ALL LOCAL: African Flavour houses local literature from African Authors                                                                                                                                                                               Photo: Kayleen Morgan 

African Flavour , a new bookstore which recently opened  its doors on De Korte Street, Braamfontein, gives students an opportunity to make money. by selling their published books.
The bookstore offers 100% local content with African books written by African authors.

Fortiscue Helepi, who co-owns the shop with his wife Nokuthula, said the only criteria they have for the books and authors that are sold is that they should be a local writer from Africa.
“We are not gatekeepers of stories, only marketers of them,” he said. This allows students who have published books to sell them at African Flavour and make an income from their literature.
Helepi said that the store sells books according to the price recommended by the author or publisher with the store keeping 30% of the sale amount and the author gaining 70%.

Masters student in geography and environmental studies, Mafule Moswane’s books, A Learners Guide to Academic Success and Katrina and Other Untold Stories, are currently on sale at African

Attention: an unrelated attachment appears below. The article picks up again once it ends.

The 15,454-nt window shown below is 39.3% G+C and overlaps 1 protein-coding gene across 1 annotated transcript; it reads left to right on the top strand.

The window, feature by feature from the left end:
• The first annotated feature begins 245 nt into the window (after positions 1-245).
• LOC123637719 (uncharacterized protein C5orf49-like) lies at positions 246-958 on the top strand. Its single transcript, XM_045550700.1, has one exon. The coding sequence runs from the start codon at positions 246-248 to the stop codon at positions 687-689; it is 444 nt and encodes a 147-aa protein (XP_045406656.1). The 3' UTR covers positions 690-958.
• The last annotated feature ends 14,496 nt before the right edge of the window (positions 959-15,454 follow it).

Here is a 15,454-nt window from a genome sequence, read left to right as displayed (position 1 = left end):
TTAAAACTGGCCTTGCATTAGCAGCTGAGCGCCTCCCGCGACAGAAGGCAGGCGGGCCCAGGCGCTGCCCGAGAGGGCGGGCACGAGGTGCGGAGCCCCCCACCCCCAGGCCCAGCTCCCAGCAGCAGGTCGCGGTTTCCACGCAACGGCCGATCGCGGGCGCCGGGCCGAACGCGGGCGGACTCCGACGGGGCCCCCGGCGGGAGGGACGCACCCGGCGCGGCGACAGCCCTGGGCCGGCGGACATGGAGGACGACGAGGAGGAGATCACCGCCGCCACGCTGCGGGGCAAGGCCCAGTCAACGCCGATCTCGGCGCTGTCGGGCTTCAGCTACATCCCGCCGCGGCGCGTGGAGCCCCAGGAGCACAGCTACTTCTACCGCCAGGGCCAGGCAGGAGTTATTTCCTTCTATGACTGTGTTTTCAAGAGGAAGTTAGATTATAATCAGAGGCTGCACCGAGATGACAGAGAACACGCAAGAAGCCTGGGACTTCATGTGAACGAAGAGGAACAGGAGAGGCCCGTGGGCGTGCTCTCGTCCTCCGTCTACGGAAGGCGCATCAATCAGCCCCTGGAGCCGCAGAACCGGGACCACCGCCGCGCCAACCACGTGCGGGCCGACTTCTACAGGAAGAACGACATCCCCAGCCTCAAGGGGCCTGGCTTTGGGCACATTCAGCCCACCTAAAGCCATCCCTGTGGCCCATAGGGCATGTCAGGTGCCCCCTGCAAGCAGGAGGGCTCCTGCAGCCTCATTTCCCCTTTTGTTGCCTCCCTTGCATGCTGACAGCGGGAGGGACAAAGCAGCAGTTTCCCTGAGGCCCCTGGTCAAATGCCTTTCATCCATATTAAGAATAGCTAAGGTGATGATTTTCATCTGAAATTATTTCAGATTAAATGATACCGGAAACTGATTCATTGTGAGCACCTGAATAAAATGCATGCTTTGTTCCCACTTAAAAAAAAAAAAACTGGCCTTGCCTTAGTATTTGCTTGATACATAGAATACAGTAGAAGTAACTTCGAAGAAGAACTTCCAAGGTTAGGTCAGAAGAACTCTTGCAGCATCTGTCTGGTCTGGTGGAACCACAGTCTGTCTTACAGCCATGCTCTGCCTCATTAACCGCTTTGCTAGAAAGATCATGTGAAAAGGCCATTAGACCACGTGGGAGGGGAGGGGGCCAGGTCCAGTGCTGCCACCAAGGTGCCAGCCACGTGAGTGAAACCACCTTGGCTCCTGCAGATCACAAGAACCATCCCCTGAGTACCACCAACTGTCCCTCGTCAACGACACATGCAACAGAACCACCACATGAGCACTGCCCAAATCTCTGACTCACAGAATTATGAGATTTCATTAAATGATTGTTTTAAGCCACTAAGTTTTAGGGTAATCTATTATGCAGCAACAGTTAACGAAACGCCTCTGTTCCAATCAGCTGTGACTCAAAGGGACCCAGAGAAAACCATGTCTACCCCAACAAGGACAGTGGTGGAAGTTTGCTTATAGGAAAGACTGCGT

Flavour. Moswane said that he “strongly encourages” students who are writers and have a story to tell, to sell their work through African Flavour.

“The store assists African authors who do not have a platform and we need more places which fit the vision to sell African books written by African authors.”

The bookstore greets you with warmth and smooth jazz music playing in the background upon arrival. Helepi said the store is their second establishment with the first one being in Vanderbijlpark. He added that the Braamfontein establishment was opened because they realised that people were travelling from Johannesburg to Vanderbijlpark to buy books.

“The vision for African Flavour is to create a market for more people to read books they can relate to,” he said. Helepi said that it was unfortunate that in our current society people invest more in alcohol than they do in reading.
He added that the challenge for him is to expand so far across the country that “a child should see a bookstore before they see a tavern.”

First-time customer, Amigo Makhubele, who works in Braamfontein said he was happy to see an array of books in African languages, but was especially pleased to find Nelson Mandela’s Long Walk to Freedom in Xitsonga.
“This is good. I’ll definitely come back to get more books for my collection at home,” he said.

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